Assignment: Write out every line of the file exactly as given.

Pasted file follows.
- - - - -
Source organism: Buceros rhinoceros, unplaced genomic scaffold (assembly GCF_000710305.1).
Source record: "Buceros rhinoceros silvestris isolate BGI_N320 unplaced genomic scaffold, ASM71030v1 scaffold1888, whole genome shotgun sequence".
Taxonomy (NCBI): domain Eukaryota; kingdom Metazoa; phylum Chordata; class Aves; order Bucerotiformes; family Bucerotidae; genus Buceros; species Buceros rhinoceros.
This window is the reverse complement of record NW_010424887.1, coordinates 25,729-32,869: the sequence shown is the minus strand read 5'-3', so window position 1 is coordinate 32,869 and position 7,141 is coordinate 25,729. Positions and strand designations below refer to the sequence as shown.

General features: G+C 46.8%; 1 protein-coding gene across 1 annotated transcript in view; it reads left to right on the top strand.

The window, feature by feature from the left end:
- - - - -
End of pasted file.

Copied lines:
Source organism: Buceros rhinoceros, unplaced genomic scaffold (assembly GCF_000710305.1).
Source record: "Buceros rhinoceros silvestris isolate BGI_N320 unplaced genomic scaffold, ASM71030v1 scaffold1888, whole genome shotgun sequence".
Taxonomy (NCBI): domain Eukaryota; kingdom Metazoa; phylum Chordata; class Aves; order Bucerotiformes; family Bucerotidae; genus Buceros; species Buceros rhinoceros.
This window is the reverse complement of record NW_010424887.1, coordinates 25,729-32,869: the sequence shown is the minus strand read 5'-3', so window position 1 is coordinate 32,869 and position 7,141 is coordinate 25,729. Positions and strand designations below refer to the sequence as shown.

General features: G+C 46.8%; 1 protein-coding gene across 1 annotated transcript in view; it reads left to right on the top strand.

The window, feature by feature from the left end: